whew what a week (s)

I’ve been trying very hard to get it all together. We are into our third week of school (second full week) and I still feel as if I’m running in slow motion trying to get everything done I need to. This past week we started our first week full time. It was a long and tiring week for first graders and teacher alike. But we made it through and are back again this week!

I started my graduate class at OSU last week as well. It is 45 minutes away, and at 7:20 at night until 10:00. I am usually in bed at “dark-thirty” as my hubby likes to say, so this is a struggle for me. I found myself in a classroom full of young smart not- yet- hired- so I’ll go to graduate school- teachers and I felt like a million years old. I must have had some strange looks on my face because after class the professor (thankfully we’re a little closer in age) laid her hand on my arm and asked if I “was ok.” I think so….it’s just very different from first grade. 🙂

Last week was also the first week for my NEW student teacher. She is from our town and very sweet. The kids and I are both very excited to have her in our classroom. I told her I felt I owed her an apology because she was “stuck” with me as her cooperating teacher, because things have been C-R-A-Z-Y these first few weeks, but she says she feels right at home. Yay for the crazies! My student teacher from last year was hired to teach third grade in our building. I am very excited. She had to hurry and get her room ready in about three days’ time, so she is a bit frazzled as well. It is nice to have her in our school, and hopefully she and I both can help Lindsay through her student teacher days!

I have decided to make a schedule for slicing, and blogging so that I don’t miss out like I have the last two weeks. That is my goal for the LOOOOOONNNGGG weekend! I have packed a few slices in one here but I hope I’m all caught up now and can make that schedule and stick to it. That is my hope….this week.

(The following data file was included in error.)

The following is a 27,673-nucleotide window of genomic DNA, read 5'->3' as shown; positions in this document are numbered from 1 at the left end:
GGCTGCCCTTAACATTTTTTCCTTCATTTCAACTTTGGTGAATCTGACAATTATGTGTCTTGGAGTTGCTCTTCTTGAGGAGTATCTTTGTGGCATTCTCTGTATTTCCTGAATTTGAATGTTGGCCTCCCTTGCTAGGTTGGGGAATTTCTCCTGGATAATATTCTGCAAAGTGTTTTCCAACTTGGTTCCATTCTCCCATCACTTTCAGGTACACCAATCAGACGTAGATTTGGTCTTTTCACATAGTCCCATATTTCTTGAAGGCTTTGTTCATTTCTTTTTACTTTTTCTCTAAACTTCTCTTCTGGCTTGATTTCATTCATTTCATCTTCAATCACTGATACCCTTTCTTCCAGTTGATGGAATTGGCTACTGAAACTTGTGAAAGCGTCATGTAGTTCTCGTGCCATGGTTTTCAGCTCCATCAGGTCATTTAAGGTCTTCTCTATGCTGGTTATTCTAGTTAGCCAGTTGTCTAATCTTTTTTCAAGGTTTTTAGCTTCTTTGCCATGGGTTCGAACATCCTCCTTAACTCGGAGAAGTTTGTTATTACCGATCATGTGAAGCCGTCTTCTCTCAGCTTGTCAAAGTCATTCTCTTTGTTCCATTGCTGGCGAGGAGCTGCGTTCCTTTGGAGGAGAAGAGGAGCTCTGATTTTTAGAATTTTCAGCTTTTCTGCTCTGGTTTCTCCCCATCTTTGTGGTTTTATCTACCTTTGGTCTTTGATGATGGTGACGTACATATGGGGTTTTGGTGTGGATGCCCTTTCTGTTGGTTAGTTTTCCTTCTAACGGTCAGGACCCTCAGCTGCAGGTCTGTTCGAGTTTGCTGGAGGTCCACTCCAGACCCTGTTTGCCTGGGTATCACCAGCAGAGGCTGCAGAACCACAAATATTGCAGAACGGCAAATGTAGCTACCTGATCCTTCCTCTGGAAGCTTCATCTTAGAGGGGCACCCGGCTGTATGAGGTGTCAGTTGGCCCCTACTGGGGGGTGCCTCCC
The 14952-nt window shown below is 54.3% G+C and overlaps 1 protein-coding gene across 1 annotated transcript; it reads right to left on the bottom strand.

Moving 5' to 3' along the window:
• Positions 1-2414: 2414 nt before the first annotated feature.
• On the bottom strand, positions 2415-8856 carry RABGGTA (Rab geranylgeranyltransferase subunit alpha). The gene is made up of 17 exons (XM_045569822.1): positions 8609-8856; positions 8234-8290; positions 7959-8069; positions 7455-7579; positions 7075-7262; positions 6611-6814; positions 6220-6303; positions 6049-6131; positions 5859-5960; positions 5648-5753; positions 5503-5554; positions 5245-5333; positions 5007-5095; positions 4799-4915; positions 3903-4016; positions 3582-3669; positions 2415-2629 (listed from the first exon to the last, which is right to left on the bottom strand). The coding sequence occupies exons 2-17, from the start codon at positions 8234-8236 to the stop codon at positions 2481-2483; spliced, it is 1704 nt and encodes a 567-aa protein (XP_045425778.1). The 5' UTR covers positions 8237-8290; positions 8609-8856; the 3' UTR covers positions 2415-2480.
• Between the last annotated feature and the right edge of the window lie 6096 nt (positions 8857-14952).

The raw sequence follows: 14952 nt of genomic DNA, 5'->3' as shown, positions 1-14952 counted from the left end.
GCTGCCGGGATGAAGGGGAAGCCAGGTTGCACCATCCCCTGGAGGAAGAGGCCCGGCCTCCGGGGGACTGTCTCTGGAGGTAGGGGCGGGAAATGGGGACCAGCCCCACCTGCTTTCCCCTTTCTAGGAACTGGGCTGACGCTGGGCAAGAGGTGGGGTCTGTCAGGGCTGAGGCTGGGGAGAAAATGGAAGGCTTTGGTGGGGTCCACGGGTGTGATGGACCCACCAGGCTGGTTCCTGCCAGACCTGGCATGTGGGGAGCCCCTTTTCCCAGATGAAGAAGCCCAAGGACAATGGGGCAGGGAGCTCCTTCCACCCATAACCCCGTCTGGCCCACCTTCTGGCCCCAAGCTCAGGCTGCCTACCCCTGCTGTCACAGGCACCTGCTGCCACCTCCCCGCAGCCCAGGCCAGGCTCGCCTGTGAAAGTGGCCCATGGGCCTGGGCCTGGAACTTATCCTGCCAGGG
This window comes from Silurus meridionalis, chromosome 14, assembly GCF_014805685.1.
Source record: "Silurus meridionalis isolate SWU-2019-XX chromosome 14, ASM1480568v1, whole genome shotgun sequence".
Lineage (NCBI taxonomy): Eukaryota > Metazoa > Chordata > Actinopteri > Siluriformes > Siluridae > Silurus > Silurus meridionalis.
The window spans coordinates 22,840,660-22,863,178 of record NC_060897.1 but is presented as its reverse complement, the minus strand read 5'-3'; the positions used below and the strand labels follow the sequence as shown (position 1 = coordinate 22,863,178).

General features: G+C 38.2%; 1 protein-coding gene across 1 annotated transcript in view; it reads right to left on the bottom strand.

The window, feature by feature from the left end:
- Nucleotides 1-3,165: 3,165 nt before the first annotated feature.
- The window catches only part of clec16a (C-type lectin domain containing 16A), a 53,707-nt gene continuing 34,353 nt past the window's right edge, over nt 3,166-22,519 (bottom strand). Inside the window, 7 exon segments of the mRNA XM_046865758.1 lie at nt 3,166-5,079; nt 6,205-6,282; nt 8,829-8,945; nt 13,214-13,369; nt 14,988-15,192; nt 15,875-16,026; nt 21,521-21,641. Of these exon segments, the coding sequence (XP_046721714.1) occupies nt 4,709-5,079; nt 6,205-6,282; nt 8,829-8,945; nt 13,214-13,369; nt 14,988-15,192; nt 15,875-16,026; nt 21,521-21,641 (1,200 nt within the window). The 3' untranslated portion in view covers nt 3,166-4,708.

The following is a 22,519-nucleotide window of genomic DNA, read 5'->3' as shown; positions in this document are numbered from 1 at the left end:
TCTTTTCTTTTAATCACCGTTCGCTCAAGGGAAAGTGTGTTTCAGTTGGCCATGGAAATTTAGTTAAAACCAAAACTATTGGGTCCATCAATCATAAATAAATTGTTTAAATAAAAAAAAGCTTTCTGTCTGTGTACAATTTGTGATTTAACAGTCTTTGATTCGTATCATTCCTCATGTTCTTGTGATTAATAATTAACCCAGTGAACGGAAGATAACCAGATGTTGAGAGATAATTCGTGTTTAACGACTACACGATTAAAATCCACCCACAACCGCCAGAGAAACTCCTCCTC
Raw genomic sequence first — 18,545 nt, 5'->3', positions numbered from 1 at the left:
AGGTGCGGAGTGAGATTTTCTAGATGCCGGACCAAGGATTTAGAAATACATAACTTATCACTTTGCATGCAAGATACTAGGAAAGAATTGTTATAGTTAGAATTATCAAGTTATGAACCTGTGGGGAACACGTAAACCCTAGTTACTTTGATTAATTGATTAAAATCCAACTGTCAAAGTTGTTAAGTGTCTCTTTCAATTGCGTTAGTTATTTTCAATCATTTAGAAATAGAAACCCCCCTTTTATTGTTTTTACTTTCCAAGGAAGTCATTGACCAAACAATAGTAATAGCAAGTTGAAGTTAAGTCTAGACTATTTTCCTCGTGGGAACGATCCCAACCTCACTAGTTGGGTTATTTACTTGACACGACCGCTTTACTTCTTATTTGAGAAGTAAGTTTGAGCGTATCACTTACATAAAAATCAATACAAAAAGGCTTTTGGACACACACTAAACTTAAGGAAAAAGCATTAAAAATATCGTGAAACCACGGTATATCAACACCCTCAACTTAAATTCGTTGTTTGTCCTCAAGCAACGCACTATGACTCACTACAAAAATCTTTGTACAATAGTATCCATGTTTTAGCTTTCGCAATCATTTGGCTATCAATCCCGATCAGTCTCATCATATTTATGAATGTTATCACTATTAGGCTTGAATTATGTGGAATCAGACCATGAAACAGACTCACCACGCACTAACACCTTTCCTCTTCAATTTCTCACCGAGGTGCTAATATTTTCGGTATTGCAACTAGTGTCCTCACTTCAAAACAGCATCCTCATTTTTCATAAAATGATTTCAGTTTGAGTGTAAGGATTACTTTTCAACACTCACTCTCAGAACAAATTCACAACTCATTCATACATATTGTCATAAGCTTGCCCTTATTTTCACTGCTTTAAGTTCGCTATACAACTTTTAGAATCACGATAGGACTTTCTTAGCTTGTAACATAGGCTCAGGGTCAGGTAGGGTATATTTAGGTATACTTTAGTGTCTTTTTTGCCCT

That’s my story and I’m sticking to it…

first day of school 2010

My daughter starts her senior year in high school tomorrow. As she pulls out of the drive in a cloud of dust I will have my hand in the air and a smile on my face. Not a tear will fall.

Before she goes I will give her a hug take our “first day of school” photo, and tell her to have a great day. Not a tear will fall.

I’m not going to picture her so many years before (that seem like yesterday) bouncing down the hall ready to start her school years in the “big school” her brother went to. I won’t see her
smiling and waving me away, when I tell her to have a great day. Not a tear will fall.

I’m not going to find myself-after she’s gone- looking through her pictures on the shelf. There, as her one year old self, dressed in the dress my grandma made me when I was that age. Not a tear will fall.